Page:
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Colorado Retirement Tax Friendliness

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Overview of Colorado Retirement Tax Friendliness

Colorado’s income tax system allows for a rather large deduction on all retirement income. Property taxes in Colorado are among the lowest in the U.S. While sales tax is relatively high in the state, groceries and medicine are tax-exempt.

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Colorado Retirement Taxes

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A Rocky Mountain retirement means beautiful scenery, access to some of the best skiing in the world and lots of sunshine. It also means relatively low taxes.

Retirees can deduct between $20,000 and $24,000 in retirement income from state taxes in Colorado, depending on their age. Taking that deduction into account, income from sources such as Social Security or pensions may be mostly or entirely state-tax-free for many Colorado retirees.

Retirees can pay high sales taxes. While the Colorado sales tax is 2.9%, local rates can go up to 8.3%. But seniors who own a home in this state will benefit from some of the lowest property taxes in the country.

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Is Colorado tax-friendly for retirees?

Colorado is fairly tax-friendly for those looking for a place to spend their golden years. The income tax system allows for a deduction of $24,000 per year on all retirement income for persons age 65 or older. If you're between 55 and 64 years old, this deduction shrinks only a bit to $20,000 a year.

Property taxes in Colorado are among the lowest in the U.S. The average effective rate in the state is 0.51%. Sales tax is relatively high, but items on which seniors spend the most money (groceries and medicine) are exempt.

Is Social Security taxable in Colorado?

Yes, but only above a certain level. Colorado offers a retirement income deduction of $20,000 annually for persons age 55 to 64 and $24,000 annually for persons age 65 and up. For married couples, each person can claim the deduction. It applies to Social Security, so someone with Social Security income of $18,000, which is close to the average of just over $21,000 for U.S. households, would not need to pay income taxes on that amount.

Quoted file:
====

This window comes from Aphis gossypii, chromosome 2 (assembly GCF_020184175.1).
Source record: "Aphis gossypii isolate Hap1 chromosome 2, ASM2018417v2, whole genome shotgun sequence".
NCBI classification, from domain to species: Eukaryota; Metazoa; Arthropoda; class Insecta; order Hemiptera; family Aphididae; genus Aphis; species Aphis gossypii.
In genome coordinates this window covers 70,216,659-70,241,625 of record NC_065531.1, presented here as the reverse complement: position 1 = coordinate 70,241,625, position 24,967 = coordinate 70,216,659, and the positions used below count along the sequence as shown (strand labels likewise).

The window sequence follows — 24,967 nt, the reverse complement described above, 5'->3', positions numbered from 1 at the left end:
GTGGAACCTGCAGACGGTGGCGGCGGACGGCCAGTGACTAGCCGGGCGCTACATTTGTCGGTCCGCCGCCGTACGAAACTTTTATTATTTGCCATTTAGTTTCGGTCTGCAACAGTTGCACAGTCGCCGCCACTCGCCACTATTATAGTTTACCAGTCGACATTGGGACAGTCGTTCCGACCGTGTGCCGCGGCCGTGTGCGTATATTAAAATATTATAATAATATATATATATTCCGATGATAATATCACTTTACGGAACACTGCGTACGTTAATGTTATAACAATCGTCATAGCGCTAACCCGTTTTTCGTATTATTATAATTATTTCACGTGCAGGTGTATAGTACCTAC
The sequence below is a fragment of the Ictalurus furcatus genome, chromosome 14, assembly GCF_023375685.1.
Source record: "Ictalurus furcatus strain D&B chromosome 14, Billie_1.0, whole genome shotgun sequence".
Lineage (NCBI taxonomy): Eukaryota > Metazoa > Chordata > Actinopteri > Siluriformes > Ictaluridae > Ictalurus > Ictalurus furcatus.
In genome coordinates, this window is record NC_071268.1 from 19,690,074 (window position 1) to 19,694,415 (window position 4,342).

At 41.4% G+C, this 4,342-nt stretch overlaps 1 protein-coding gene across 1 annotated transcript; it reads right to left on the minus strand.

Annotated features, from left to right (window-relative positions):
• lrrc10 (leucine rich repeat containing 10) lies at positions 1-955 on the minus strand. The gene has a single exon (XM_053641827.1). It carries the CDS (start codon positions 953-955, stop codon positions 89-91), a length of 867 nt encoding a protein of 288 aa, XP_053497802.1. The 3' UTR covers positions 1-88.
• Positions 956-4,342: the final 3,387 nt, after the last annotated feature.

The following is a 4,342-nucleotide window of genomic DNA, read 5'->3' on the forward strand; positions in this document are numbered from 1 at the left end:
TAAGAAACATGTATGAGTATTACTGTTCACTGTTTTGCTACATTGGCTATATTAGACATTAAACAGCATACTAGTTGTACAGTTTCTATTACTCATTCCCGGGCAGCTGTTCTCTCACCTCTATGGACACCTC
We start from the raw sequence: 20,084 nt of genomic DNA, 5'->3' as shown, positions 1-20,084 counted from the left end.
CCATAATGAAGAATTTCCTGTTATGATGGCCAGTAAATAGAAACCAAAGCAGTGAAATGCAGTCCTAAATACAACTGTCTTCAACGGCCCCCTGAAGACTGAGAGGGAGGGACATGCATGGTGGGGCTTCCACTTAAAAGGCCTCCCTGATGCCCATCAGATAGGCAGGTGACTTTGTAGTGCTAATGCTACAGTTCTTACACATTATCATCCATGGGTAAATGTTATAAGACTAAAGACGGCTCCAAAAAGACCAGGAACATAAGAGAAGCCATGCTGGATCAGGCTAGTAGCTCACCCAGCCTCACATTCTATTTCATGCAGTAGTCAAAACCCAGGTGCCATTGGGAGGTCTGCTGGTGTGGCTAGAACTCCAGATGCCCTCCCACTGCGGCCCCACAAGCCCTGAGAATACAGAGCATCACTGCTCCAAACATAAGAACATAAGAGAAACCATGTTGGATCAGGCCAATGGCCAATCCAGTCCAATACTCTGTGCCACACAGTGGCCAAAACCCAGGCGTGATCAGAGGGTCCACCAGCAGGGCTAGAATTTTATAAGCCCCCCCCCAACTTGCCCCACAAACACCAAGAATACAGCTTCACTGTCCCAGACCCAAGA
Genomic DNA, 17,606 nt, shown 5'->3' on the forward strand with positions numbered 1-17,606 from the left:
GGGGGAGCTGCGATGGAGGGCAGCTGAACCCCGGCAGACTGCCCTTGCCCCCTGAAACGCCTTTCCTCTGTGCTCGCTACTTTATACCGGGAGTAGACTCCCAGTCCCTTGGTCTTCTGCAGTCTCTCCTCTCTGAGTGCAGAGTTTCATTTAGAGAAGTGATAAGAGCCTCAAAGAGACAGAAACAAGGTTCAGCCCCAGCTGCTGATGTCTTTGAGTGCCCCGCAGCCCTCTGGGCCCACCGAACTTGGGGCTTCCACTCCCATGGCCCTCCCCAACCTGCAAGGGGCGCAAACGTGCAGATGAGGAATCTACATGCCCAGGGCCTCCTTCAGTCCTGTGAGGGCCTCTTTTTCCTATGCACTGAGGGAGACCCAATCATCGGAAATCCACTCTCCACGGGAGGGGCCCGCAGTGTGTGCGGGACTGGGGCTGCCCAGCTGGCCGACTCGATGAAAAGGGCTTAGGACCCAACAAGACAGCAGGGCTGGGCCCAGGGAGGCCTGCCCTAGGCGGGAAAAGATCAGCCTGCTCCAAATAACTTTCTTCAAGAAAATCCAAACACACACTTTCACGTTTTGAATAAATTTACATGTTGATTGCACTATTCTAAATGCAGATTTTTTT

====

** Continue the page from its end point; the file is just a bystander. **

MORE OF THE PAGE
Are other forms of retirement income taxable in Colorado?

The same deduction described above applies to income from pensions and distributions from a 401(k) or IRA. This deduction, which is $20,000 for those age 55 to 64 and $24,000 for age 65+, applies to the total of all retirement income: Social Security, pensions and retirement accounts. So if you are 70 years old and have $18,000 in Social Security income and $15,000 in income from a 401(k), you would still have to pay taxes on $9,000 of that ($33,000 minus $24,000).

That $9,000 is combined with any income you have from other sources like wages or salaries and taxed (less other deductions or exemptions) at the Colorado state income tax rate of 4.40%. That is a flat rate and applies equally to all levels of income.

How high are property taxes in Colorado?

The average effective property tax rate in Colorado is 0.51%, one of the lowest in the U.S. Because the median home value in Colorado is $397,500, that means the typical Colorado homeowner pays $2,017 in property taxes each year. Thanks to the senior property tax exemption (described below), seniors may be able to pay even lower rates than that.

What is the Colorado senior property tax exemption?

The senior property tax exemption is a form of property tax relief available to seniors who own and occupy their home in Colorado. The exemption is equal to 50% of the first $200,000 in home value. So, for example, if a home is worth $100,000, $50,000 of that will be exempt from property tax. However, if a home is worth $400,000, only $100,000 will be exempt.

To qualify, a person must be at least 65 years old and have owned and occupied the house as a primary residence for at least 10 consecutive years. There are exceptions for widows and widowers, though.

How high are sales taxes in Colorado?

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While Colorado’s statewide sales tax of 2.9% ranks as one of the lowest in the U.S., local jurisdictions could tax you up to 8.3%. That could hurt a retiree’s budget, but exemptions for groceries and prescription medicine should help lessen the blow.

What other Colorado taxes should I be concerned about?

Colorado does tax most types of capital gains at the state income tax rate of 4.40%, so it’s important to keep that in mind when selling any assets that aren’t part of a retirement account. The Centennial State does not have an estate tax or an inheritance tax.

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